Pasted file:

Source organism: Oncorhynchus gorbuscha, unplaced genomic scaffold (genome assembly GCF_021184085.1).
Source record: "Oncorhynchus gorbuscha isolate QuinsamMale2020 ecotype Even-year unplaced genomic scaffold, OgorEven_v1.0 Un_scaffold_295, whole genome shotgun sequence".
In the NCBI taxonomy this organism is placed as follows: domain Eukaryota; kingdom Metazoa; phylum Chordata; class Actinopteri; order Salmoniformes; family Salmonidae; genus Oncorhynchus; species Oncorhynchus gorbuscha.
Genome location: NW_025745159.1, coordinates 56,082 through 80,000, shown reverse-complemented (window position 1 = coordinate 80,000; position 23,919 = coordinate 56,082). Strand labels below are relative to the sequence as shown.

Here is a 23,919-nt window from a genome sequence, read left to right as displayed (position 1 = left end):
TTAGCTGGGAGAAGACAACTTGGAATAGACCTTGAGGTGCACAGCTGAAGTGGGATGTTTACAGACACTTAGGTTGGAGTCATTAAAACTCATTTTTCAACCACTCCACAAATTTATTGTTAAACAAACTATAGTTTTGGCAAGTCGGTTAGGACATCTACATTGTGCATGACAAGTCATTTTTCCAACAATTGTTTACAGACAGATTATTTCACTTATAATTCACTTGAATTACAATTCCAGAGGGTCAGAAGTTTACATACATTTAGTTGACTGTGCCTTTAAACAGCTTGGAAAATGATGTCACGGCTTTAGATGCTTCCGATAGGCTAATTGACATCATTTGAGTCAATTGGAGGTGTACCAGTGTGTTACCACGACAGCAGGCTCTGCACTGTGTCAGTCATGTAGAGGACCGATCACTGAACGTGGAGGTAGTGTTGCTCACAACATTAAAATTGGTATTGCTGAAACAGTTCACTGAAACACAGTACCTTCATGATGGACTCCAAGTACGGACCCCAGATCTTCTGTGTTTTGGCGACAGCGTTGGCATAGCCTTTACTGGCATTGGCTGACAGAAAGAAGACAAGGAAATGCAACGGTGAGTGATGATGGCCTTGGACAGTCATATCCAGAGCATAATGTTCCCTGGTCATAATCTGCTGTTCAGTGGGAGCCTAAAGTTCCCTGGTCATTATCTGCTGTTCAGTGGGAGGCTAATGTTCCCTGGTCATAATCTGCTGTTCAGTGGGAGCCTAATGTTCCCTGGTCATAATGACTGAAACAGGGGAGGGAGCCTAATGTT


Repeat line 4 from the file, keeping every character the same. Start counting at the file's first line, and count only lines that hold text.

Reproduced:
Genome location: NW_025745159.1, coordinates 56,082 through 80,000, shown reverse-complemented (window position 1 = coordinate 80,000; position 23,919 = coordinate 56,082). Strand labels below are relative to the sequence as shown.